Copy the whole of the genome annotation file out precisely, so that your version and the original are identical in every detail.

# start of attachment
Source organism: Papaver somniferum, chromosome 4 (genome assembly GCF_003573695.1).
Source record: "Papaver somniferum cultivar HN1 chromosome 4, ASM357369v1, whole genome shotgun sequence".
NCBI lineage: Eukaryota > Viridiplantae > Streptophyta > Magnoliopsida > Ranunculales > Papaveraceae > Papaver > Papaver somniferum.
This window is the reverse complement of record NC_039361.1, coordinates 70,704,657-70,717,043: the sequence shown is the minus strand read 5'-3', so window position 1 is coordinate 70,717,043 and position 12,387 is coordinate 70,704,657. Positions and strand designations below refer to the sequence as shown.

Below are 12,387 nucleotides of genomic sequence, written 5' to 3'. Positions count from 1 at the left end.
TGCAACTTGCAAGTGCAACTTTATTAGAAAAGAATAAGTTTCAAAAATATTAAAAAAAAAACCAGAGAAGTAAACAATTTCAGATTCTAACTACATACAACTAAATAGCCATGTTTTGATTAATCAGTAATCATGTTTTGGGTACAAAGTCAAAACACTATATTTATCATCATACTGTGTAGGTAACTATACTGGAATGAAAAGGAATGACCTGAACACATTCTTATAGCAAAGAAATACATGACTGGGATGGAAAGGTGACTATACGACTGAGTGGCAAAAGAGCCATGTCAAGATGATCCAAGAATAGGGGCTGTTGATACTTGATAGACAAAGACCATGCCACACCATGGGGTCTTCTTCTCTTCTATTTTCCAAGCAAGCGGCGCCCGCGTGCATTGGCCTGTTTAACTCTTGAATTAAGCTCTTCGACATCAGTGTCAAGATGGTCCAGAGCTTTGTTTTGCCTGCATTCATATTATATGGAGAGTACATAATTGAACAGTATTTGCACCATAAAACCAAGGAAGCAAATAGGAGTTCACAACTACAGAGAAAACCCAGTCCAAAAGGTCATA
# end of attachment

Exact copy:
Source organism: Papaver somniferum, chromosome 4 (genome assembly GCF_003573695.1).
Source record: "Papaver somniferum cultivar HN1 chromosome 4, ASM357369v1, whole genome shotgun sequence".
NCBI lineage: Eukaryota > Viridiplantae > Streptophyta > Magnoliopsida > Ranunculales > Papaveraceae > Papaver > Papaver somniferum.
This window is the reverse complement of record NC_039361.1, coordinates 70,704,657-70,717,043: the sequence shown is the minus strand read 5'-3', so window position 1 is coordinate 70,717,043 and position 12,387 is coordinate 70,704,657. Positions and strand designations below refer to the sequence as shown.

Below are 12,387 nucleotides of genomic sequence, written 5' to 3'. Positions count from 1 at the left end.
TGCAACTTGCAAGTGCAACTTTATTAGAAAAGAATAAGTTTCAAAAATATTAAAAAAAAAACCAGAGAAGTAAACAATTTCAGATTCTAACTACATACAACTAAATAGCCATGTTTTGATTAATCAGTAATCATGTTTTGGGTACAAAGTCAAAACACTATATTTATCATCATACTGTGTAGGTAACTATACTGGAATGAAAAGGAATGACCTGAACACATTCTTATAGCAAAGAAATACATGACTGGGATGGAAAGGTGACTATACGACTGAGTGGCAAAAGAGCCATGTCAAGATGATCCAAGAATAGGGGCTGTTGATACTTGATAGACAAAGACCATGCCACACCATGGGGTCTTCTTCTCTTCTATTTTCCAAGCAAGCGGCGCCCGCGTGCATTGGCCTGTTTAACTCTTGAATTAAGCTCTTCGACATCAGTGTCAAGATGGTCCAGAGCTTTGTTTTGCCTGCATTCATATTATATGGAGAGTACATAATTGAACAGTATTTGCACCATAAAACCAAGGAAGCAAATAGGAGTTCACAACTACAGAGAAAACCCAGTCCAAAAGGTCATA